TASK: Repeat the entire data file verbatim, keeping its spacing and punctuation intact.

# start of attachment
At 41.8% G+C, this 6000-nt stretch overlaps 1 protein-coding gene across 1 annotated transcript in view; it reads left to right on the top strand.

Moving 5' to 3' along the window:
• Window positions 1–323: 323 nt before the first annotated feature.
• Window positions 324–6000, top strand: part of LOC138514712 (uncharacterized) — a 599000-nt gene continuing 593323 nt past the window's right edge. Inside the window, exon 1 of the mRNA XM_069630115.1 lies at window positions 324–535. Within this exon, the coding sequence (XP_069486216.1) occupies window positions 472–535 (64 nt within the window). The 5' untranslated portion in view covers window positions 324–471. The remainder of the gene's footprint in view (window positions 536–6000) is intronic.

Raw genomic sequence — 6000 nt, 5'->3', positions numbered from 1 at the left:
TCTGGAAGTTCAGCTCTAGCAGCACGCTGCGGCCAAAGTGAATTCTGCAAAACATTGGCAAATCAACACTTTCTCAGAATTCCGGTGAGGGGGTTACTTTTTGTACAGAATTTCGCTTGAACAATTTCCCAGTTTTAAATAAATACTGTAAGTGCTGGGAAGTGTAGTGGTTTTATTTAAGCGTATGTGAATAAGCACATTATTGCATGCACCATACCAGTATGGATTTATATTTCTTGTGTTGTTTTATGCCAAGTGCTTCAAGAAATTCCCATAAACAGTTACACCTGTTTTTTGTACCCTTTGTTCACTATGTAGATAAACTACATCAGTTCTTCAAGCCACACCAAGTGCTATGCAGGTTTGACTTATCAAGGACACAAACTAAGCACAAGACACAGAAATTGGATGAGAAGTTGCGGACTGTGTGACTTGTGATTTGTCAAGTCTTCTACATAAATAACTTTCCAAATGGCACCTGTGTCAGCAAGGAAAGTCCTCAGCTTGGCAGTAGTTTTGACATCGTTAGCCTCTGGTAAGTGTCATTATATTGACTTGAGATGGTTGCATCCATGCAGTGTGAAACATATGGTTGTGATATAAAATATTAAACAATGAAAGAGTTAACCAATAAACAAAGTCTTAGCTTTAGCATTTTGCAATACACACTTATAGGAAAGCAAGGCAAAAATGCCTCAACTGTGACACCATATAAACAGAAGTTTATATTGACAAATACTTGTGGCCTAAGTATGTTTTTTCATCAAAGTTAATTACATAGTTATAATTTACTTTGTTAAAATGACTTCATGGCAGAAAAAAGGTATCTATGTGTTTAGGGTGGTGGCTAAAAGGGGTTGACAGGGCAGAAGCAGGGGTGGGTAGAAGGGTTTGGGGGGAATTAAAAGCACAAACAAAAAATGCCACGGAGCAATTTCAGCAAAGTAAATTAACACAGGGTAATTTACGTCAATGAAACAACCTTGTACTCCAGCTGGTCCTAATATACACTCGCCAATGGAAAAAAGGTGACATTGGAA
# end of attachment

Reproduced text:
At 41.8% G+C, this 6000-nt stretch overlaps 1 protein-coding gene across 1 annotated transcript in view; it reads left to right on the top strand.

Moving 5' to 3' along the window:
• Window positions 1–323: 323 nt before the first annotated feature.
• Window positions 324–6000, top strand: part of LOC138514712 (uncharacterized) — a 599000-nt gene continuing 593323 nt past the window's right edge. Inside the window, exon 1 of the mRNA XM_069630115.1 lies at window positions 324–535. Within this exon, the coding sequence (XP_069486216.1) occupies window positions 472–535 (64 nt within the window). The 5' untranslated portion in view covers window positions 324–471. The remainder of the gene's footprint in view (window positions 536–6000) is intronic.

Raw genomic sequence — 6000 nt, 5'->3', positions numbered from 1 at the left:
TCTGGAAGTTCAGCTCTAGCAGCACGCTGCGGCCAAAGTGAATTCTGCAAAACATTGGCAAATCAACACTTTCTCAGAATTCCGGTGAGGGGGTTACTTTTTGTACAGAATTTCGCTTGAACAATTTCCCAGTTTTAAATAAATACTGTAAGTGCTGGGAAGTGTAGTGGTTTTATTTAAGCGTATGTGAATAAGCACATTATTGCATGCACCATACCAGTATGGATTTATATTTCTTGTGTTGTTTTATGCCAAGTGCTTCAAGAAATTCCCATAAACAGTTACACCTGTTTTTTGTACCCTTTGTTCACTATGTAGATAAACTACATCAGTTCTTCAAGCCACACCAAGTGCTATGCAGGTTTGACTTATCAAGGACACAAACTAAGCACAAGACACAGAAATTGGATGAGAAGTTGCGGACTGTGTGACTTGTGATTTGTCAAGTCTTCTACATAAATAACTTTCCAAATGGCACCTGTGTCAGCAAGGAAAGTCCTCAGCTTGGCAGTAGTTTTGACATCGTTAGCCTCTGGTAAGTGTCATTATATTGACTTGAGATGGTTGCATCCATGCAGTGTGAAACATATGGTTGTGATATAAAATATTAAACAATGAAAGAGTTAACCAATAAACAAAGTCTTAGCTTTAGCATTTTGCAATACACACTTATAGGAAAGCAAGGCAAAAATGCCTCAACTGTGACACCATATAAACAGAAGTTTATATTGACAAATACTTGTGGCCTAAGTATGTTTTTTCATCAAAGTTAATTACATAGTTATAATTTACTTTGTTAAAATGACTTCATGGCAGAAAAAAGGTATCTATGTGTTTAGGGTGGTGGCTAAAAGGGGTTGACAGGGCAGAAGCAGGGGTGGGTAGAAGGGTTTGGGGGGAATTAAAAGCACAAACAAAAAATGCCACGGAGCAATTTCAGCAAAGTAAATTAACACAGGGTAATTTACGTCAATGAAACAACCTTGTACTCCAGCTGGTCCTAATATACACTCGCCAATGGAAAAAAGGTGACATTGGAA